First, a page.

Then everything became polarized. The religious right became an angry mob of self centered children. I slowly but surely saw my fellow Christians releasing themselves from any duty others in exchange for a dog eat dog mentality. A large portion of them went off the deep end to never never land and have remained there to this day. It started with masks. Somehow they deluded themselves to believe in a conspiracy to conform to society. They never questioned why their dental hygienist, dentist, surgeon or Dr. House wore masks. Was this really a new concept? Don’t we cover our mouths when we sneeze for a reason? Masks were decidedly not in the category of things that are uncomfortable and necessary, certainly not something to “offer up.” Suddenly the “suffering” was no longer redemptive but exploitative. This viewpoint was shared by some of my closest life long friends who share the same faith and profession. I realized we were in big trouble. Logic left the equation and the hope for its return vanquished.
Now they were marching against masks, lock-downs and even vaccines. Signs saying “my body my choice,” “keep your laws off my body.” The roles have reversed. The sanctity of human life was now superseded by the right to go to the bar, have a graduation party, a wedding or make money in the name of freedom at the expense of the most vulnerable. Social media has been overflowing with Covid politics. The most disturbing thing I saw was an invitation to a rosary prayer walk for the “epidemic” and the end to the violation of our rights i.e. having to wear a mask. I was totally disgusted, I had the same feeling that I had as a child seeing disturbing images of aborted fetuses on posters while picketing. Didn’t people know that this is a pandemic and hundreds of thousands of people are dying? Why weren’t they talking about the massive shortages of PPE that could help save countless lives? Why were they no longer worried about the elderly and chronically ill? I made the mistake of commenting on the post inquiring if there will also be a prayer for the repose of the souls of those who have passed from this disease. The responses were so volatile. I was called a troll, a fake catholic, and told that no one has died from the virus but merely tested positive while dying from something unrelated altogether. These sentiments are still pervasive in the Christian and Catholic communities. The rosary march was organized by the local pro-life organization and a group of men who refer to themselves as “Men of Christ.” Who is this Christ that they are following? Why is a pro-life group gathering in large crowds during a pandemic to demand the right to not wear a mask? Has anyone considered the logic of their movement? If Terri Schiavo or a preborn child was killed by Covid would they care? Why did the rules change?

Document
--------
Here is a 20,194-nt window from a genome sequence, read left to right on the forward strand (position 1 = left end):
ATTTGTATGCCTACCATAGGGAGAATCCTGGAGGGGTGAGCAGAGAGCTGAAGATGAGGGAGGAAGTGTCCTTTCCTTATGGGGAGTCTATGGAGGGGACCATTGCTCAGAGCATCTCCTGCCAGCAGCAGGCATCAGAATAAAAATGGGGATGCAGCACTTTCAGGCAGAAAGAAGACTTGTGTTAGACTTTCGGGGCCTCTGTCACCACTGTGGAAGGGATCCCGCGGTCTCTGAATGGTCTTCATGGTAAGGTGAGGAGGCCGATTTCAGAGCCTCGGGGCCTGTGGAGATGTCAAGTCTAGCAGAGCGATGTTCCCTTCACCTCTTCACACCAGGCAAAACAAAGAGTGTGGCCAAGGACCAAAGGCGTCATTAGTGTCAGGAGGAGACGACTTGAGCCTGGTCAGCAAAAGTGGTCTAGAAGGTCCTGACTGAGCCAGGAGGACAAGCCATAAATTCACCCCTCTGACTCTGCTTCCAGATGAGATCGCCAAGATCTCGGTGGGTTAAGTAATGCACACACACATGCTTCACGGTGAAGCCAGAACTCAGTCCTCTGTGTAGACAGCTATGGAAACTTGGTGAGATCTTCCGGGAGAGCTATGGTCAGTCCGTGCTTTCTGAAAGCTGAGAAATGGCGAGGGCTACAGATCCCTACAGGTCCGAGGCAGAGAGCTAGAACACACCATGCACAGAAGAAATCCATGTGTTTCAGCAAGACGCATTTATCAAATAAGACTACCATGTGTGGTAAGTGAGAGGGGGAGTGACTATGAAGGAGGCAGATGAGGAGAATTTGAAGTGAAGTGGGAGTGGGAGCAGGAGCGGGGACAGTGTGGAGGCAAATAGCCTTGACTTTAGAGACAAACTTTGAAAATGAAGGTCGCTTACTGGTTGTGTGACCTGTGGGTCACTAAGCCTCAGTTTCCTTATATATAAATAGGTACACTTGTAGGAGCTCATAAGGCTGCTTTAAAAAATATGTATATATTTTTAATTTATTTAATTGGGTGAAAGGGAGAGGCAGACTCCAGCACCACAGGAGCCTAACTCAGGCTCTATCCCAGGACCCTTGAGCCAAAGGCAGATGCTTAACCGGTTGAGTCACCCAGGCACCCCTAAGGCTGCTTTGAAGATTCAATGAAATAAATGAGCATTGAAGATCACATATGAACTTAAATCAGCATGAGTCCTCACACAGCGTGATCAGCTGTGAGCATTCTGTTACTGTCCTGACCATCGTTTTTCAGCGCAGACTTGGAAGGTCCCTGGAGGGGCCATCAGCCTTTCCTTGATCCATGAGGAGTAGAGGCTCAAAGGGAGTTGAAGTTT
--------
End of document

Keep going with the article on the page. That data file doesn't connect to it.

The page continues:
One by one, each diocese lifted the dispensation for mass on Sundays. Some priests and congregants were demanding the communal cup for wine as well as communion on the tongue. The rationale being we must not put our bodies above that of our souls. Priests and bishops were heard loud and clear leading the church on social media and podcasts telling their flock to push back against restrictions. Did they miss the 60 pieces of silver in the collection baskets at mass that much or did they run out of PPP money? I saw previously clear thinking rational people goading others to litigate against hospitals and providers on behalf of their religious freedoms. This included simple things like the restriction of multiple visitors and use of PPE in a hospital room. They now made themselves the victim, a personal attack on their faith.
If we can’t count on our Christian brethren to protect the sick, elderly, and vulnerable, who will step up? Christ cared for the disenfranchised, the lepers, the sinners, and the poor. Are we to believe that he would exchange that for the right to not wear a mask, or a trip to the local tavern? Instead of losing their legitimacy, they seem to be gaining momentum.
Now vaccines are being distributed and hope fills the space where many harbored despair. But again, a negative conspiratorial pessimism has infiltrated The Church. They are questioning the morality of the manufacturing of vaccines and the recommendations of who should get them. My friends have told me we are living in the book of revelations and this vaccine is the final act of Satan, the mark of the beast is in the vaccine in the form of a microchip.
I keep hearing the word “sheep” being repeated among these groups. The irony is twofold. Jesus referred to himself as the “Good Shepherd” and us his sheep. Secondly, when using this word as a pejorative term, maybe we should consider the context. Are we sheep when we follow the scientific method or elect a leader in a democratic process? What about blindly following a man of the cloth guided by faith, a leader who is not elected, one we can not question, one who has authority to determine what is a sin, one we have no power to remove from his position of power no matter the depravity of their action or their dereliction of duty. I fear The Church has become a political institution with power far greater than any party. Will we be sheep led to the slaughter by the wolf or return to a Christ centered faith with acts of charity towards those who need it most?